Meet the Scientist - Professor Rizgar Mageed

Date: Tue 12th March 2019

Here at Scleroderma and Raynaud's UK, we invest in research to save lives. The more research we can conduct into both scleroderma and Raynaud's, the closer we get to having better treatments and eventually a cure. Thanks to your support, SRUK is able to work with a number of dedicated, inspiring scientists who all endeavour to further understanding of the two conditions. We do this to improve the quality of people's lives, and ultimately to save lives. Each research scientist has experienced varying journeys to accomplish their many impressive achievements. Here is a little insight into the lives of some of the researchers we fund, what keeps them in the laboratory and the future of research.

Professor Rizgar Mageed:

Rizgar graduated from Baghdad University, and went on to complete a PhD at the Royal London Hospital Medical School in 1985. He is now a Professor of Experimental Immunology at the Centre for Experimental Medicine and Rheumatology at Queen Mary University of London, as well as a fellow of the Royal College of Pathologists and of the Royal College of Physicians. In 2017, Rizgar and his team were awarded a grant by SRUK to research how abnormal immune cells are involved in patients with systemic sclerosis, which could potentially lead to the development of new, novel treatments by selectively targeting these.

1. What inspired your interest in scleroderma and Raynaud's?

Systemic sclerosis is an autoimmune disease in which the immune system attacks self; a process akin to friendly fire. My first interest in the disease has a human side to it, from the experience I had of the suffering of a family friend. Having always had a keen interest in autoimmunity, I was always fascinated in understanding the causes behind it. I was enthused by colleagues at the Royal Free Hospital to join forces to explore causes of systemic sclerosis in the hope of developing new treatment strategies for patients.

2. What key areas do you think are going to be really exciting for research over the next 5 years?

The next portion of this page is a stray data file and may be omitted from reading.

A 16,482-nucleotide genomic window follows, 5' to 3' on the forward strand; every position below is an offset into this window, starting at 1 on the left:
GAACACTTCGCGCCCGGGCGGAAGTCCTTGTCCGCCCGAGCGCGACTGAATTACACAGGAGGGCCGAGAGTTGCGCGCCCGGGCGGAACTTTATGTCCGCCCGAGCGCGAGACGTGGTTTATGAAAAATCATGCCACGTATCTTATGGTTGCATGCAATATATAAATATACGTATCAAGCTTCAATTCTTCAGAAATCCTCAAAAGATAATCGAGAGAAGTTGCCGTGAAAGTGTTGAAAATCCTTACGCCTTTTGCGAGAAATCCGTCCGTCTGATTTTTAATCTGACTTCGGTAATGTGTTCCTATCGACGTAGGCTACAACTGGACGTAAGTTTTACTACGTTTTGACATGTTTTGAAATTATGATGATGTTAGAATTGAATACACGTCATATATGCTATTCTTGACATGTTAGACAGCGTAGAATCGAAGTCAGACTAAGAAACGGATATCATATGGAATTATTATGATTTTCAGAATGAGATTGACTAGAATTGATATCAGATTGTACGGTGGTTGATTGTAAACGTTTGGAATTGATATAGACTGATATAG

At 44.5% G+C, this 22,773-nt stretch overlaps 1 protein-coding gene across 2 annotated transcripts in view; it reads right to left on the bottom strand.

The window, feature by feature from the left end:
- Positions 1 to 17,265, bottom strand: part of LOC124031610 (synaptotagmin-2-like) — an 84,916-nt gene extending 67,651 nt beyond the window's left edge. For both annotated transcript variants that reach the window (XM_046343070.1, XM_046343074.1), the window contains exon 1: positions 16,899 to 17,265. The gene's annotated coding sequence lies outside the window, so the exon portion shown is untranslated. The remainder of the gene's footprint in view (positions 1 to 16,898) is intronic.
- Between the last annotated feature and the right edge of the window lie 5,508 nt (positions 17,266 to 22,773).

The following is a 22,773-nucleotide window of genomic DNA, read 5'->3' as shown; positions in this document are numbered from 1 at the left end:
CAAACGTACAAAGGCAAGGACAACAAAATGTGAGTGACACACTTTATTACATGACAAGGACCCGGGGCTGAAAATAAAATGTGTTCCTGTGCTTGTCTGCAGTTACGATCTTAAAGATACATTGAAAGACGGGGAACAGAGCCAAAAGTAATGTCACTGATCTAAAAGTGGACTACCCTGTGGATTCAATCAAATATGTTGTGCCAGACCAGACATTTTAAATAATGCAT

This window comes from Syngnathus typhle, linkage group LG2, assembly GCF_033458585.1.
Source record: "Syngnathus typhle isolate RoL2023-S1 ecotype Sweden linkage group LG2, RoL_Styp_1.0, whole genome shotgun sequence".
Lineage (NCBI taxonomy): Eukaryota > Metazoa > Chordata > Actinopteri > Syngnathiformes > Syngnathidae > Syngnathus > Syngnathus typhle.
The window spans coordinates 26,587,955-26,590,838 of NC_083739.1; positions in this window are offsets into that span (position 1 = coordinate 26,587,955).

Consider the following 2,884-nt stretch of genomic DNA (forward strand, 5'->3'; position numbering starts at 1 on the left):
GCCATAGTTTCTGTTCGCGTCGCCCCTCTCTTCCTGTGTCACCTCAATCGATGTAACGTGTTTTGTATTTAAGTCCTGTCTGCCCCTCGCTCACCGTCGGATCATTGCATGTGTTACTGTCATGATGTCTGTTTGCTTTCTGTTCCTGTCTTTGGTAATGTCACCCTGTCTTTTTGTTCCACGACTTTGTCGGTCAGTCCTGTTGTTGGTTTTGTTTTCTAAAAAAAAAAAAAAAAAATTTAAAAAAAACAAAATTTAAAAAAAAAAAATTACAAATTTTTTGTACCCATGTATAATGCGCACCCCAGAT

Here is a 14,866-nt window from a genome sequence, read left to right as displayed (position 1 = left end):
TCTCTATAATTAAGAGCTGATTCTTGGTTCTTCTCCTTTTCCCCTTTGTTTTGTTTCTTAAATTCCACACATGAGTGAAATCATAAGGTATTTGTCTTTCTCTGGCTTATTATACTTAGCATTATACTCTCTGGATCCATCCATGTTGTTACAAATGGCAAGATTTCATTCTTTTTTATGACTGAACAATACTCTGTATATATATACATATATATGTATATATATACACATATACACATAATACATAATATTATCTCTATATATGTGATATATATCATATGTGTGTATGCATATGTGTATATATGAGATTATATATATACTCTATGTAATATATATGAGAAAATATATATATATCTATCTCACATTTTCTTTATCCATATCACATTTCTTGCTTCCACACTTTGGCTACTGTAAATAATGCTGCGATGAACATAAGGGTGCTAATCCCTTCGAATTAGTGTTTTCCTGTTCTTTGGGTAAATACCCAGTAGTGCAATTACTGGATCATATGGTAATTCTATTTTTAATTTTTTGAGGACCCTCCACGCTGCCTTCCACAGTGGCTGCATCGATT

Key areas that will be really exciting will be in combining new genomics, proteomics and metabolomics technologies to profile immune cells, interaction dynamics between these cells and with the environment for developing personalised medicines. These new approaches will help develop clearer understanding of what initiates diseases, predicting times of flare-ups and which organs are likely to be involved. This new understanding will help develop therapeutic approaches targeting different components of the immune system in different patients and at different stages of the disease process.

3. You get to throw a dream, once in a lifetime, dinner party – who would you invite (Can be anyone from history or present)?

The one person that I would invite will be Nelson Mandela. For me, he represents all that is good in humanity.

4. Finally, what is your one desert island disc?

My one desert island disc will be for Luciano Pavarotti. I can never tire listening to his angelic voice.


- Genomics: the biology regarding the structure, function and expression of sets of genes or genetic material.

- Proteomics: the analysis of the structure, function and interactions of proteins expressed by the genetic material of an organism.

- Metabolomics: the study of small molecules, such as sugars and amino acids, that are involved in or products of metabolic reactions.

If you are interested in helping SRUK to fund scientific research, then please visit our donations page here. We rely on the generosity of our community to continue to support groundbreaking research in both scleroderma and Raynaud's.

If you would like information on other treatments for Raynaud's and scleroderma, please visit: Find Support

Information on another piece of new research can be found here: Importance of behaviour change interventions in management of Raynaud's